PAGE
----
CBN Enforces Electronic Certificate of Capital Importation (eCCI)
Hello people, I hope your day is going well. Today we would be discussing the Certificate of Capital Importation and CBN’s move from physical hardcopy certificates to electronic certificates. So if you don’t know, a certificate of capital importation (“CCI”) is a certificate issued to foreign investors bringing in foreign exchange to invest in Nigeria. Its aim is to provide foreign investors a statutory evidence of capital inflow or investment into Nigeria for the purpose of facilitating the repatriation of returns (dividends or interest) or capital on divestment back to the base country of the investor. In simple terms, it allows foreign investors access foreign exchange in Nigeria at the official rate (CBN rate).
With the Central bank’s main focus of bringing in foreign investments into Nigeria, a directive was issued yesterday regarding obtaining the CCI. The directive signed by CBN’s Director, Trade and Exchange informed authorized dealers and the public of the deployment of the electronic Certificate of Capital Importation (“eCCI”) platform.
The eCCI is to replace the previously issued hard copy CCI certificates, hereby making it easier and faster for investors to obtain the certificate. The directive states that the eCCI would replace the hard copy CCI effective from Monday, 11th September 2017 and the processing of capital importation in Nigeria shall be done only through the Ecci platform.
Aside from the obvious advantage of easing the process and making it faster for the investor to obtain the CCI, there are many other benefits to the incoming investor. Such benefits include having it backed up on a server maintained by the CBN, which makes it easy for CBN to confirm the CCI’s during the period of a foreign investor applying for repatriation of funds. Previously, all CCI’s had to be marked down by the CBN for repatriation purposes and reports of CCI’s getting misplaced or destroyed have been given by foreign investors, thereby making it impossible for them to make repatriations at the official exchange rate.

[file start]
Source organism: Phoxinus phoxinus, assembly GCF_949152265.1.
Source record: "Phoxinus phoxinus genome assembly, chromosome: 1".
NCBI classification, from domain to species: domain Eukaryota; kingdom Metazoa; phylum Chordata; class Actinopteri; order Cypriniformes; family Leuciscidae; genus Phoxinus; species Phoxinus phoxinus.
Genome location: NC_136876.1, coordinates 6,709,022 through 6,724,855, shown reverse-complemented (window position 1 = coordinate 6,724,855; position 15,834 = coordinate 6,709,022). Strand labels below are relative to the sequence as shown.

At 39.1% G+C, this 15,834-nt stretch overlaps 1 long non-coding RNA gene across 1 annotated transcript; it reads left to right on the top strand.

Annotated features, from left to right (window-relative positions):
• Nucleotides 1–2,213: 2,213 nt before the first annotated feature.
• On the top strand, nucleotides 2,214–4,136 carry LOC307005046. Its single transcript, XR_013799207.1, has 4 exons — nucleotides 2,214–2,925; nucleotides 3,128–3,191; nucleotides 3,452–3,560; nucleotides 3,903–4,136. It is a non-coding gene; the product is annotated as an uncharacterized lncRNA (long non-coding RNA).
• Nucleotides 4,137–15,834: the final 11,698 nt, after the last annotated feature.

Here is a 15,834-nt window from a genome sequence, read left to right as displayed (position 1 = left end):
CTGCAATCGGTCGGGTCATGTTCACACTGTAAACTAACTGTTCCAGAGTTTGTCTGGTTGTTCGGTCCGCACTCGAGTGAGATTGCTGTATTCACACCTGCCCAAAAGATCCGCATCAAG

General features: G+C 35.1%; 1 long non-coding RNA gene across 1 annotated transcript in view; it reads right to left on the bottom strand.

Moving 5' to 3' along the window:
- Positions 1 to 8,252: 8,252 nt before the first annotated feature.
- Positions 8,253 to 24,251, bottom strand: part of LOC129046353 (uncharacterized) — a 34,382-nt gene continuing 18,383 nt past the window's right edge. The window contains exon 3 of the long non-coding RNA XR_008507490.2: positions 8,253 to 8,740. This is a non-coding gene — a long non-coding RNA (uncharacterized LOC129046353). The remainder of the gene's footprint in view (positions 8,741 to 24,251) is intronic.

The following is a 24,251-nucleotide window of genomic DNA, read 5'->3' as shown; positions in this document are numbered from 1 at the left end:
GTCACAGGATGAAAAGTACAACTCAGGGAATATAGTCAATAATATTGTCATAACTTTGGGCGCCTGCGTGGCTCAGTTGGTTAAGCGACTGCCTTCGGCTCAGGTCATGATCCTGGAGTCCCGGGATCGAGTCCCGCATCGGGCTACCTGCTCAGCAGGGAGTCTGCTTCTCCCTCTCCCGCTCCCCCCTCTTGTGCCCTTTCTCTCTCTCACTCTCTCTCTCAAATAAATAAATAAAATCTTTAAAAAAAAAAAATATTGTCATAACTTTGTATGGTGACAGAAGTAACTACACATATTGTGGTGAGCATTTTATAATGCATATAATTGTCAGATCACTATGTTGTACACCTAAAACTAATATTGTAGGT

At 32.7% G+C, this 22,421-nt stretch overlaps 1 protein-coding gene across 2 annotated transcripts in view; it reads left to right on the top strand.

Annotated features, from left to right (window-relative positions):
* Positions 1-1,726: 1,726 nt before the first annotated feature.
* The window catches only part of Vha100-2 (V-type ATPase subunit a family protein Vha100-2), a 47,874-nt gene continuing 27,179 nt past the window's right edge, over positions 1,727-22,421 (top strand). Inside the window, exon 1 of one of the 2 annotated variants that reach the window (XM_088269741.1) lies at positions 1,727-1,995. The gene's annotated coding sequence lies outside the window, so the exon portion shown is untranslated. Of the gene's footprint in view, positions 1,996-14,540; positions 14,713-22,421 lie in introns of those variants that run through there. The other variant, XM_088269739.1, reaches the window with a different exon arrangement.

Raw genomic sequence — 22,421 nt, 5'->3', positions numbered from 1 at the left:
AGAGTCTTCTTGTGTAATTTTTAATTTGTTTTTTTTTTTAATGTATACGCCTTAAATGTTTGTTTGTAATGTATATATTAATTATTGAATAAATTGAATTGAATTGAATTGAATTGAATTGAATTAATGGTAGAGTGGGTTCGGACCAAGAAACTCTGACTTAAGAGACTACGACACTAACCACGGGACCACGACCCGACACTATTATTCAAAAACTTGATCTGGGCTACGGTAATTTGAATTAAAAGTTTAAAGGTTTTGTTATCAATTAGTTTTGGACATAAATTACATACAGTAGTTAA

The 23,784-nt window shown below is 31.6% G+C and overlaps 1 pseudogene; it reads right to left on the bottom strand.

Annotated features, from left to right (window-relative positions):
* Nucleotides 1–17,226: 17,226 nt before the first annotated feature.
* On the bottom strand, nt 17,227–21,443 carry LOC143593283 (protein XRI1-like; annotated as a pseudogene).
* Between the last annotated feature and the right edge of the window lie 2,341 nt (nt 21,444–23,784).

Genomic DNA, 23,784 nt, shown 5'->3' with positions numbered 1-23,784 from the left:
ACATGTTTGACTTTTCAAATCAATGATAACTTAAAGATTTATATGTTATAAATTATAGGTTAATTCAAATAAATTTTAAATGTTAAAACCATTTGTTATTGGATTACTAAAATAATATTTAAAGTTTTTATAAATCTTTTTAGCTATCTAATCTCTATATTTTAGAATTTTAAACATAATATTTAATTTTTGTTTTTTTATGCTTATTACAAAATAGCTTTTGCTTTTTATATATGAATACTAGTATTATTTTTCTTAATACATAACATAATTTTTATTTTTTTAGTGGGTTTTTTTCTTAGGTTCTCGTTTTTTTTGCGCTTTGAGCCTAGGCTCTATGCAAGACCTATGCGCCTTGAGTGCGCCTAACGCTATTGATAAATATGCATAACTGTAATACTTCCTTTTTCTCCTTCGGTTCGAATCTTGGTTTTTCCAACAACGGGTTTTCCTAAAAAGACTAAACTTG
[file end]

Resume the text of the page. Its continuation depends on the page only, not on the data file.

A benefit to Nigeria is that investor confidence would increase and foreign investors would be more willing to make investments In Nigeria given that there is an efficient system for assisting in the repatriation of returns to their home country. This is very important to the economy of Nigeria because for example when I was working at United Capital, a client had a parent company in the US, but needed money to finance a project and the idea of the parent company financing part of the loan was brought up but the parent company was unwilling because at the time our currency was very unstable and the parent company did not want to face the risk of not being issued a CCI, being told there is no available fund to sell at the official exchange rate as at the time they need the money or misplacing the CCI. I think the eCCI now eliminates three of their concerns.